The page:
So much <3 to everyone who showed up and made it a party. xoxo
Tomorrow, I celebrate three years of owning the LFITBC. It feels like a long time in my little life, but it’s only a heartbeat in the life of this old house. That thought humbles me. 113 years is a long time. This house has seen 20 presidents, two world wars, the first female voters, the dawn of the personal computing age, and almost every Minnesota winter recorded by the National Weather Service.
And at the end of another long winter, I’m rejuvenated just by imagining the garden in its spring and summer glory. I make lists of spring cleaning projects and the prospect of cleaning windows is more exciting (sun! warm weather!) than daunting. And cooking in my kitchen brings as much joy as ever.
One thing I couldn’t have predicted three years ago was the job change I made 18 months ago, and the amount of travel it has brought. I love it for that — I get to visit friends all over the country, went to London and Paris last fall, am going to China this spring, and more international travel likely this summer and fall. But it adds a challenging layer to maintaining a house on my own. It has forced me to be much more organized about appointments and chores, and to suck it up and ask for help from friends and family when I can’t be here to shovel snow or water the garden. And it does make me more appreciative of the days I get to spend here. It’s a blessing and a curse, but mostly a blessing.
So, tomorrow I’ll feel a small weight off my shoulders — the first-time homebuyer’s credit required me to live in the house for at least three years, or I’d have to pay back that awesome $8,000. But other than that, it’s just another day in the tens of thousands that this house has stood to shelter people from the cold, biting winds of the Minnesota plains. My mom and dad will read this and exclaim, “I can’t believe it’s been three years!” (hi there, miss you.) I’ll hang my head a little when I look at the still-unfinished-trim in the kitchen, and promise to get to it before the fourth anniversary. And I’ll look forward to many more dinners with people I love around the dining room table. Come and visit, friends!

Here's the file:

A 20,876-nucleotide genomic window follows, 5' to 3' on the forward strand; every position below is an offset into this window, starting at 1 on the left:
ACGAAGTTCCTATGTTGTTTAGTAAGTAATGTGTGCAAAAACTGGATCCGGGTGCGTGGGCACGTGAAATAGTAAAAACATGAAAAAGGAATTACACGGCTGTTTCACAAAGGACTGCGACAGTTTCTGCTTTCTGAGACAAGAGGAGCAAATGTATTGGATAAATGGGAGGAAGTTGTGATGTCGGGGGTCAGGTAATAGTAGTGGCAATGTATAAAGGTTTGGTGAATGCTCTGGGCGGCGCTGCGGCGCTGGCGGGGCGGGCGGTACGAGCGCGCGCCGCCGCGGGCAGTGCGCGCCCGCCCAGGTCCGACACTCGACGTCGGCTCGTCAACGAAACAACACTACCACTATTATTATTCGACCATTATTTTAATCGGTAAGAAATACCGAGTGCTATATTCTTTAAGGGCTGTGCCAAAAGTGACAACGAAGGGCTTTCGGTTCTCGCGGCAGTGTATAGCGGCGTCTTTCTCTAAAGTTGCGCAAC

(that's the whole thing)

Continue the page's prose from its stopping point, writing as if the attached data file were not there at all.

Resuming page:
Stopped by the house on Saturday so my friend Foxwell could see it while he’s in town, and look what we found!
the first cherry tomato sprouts
tulips in the garden
We also met Otto and Olive, my neighbors to the south. My house and Otto’s house were on the market around the same time back in 2001, so he considered buying it. But…
“Back then, it was abandoned and about to be condemned. A bunch of prostitutes had been living there, and just throwing their trash in the yard and the alley. The toilet barely worked, and the kitchen was a disaster.”
Otto told us all about what J & J (the previous owners) had done to fix up the house – from completely redoing the kitchen to expanding the bathroom (which is why the farmhouse door room is so much smaller and lacking a closet).
And the coolest part? Otto says that the house was actually moved to the neighborhood from its original location. He couldn’t remember where the original farm had been, exactly, or when it was moved – but I’m going to look into it and let you know what I find.
I have the keys in my hand. Well, some of them. The sellers gave me five! We’ll see how long it takes me to lose all of them.
Next up: paint! I have a few rooms in mind to repaint, and a few touch-ups to tackle throughout the house. So I’m off to pick up some swatches and start making the oh-so-important color choices. Any suggestions?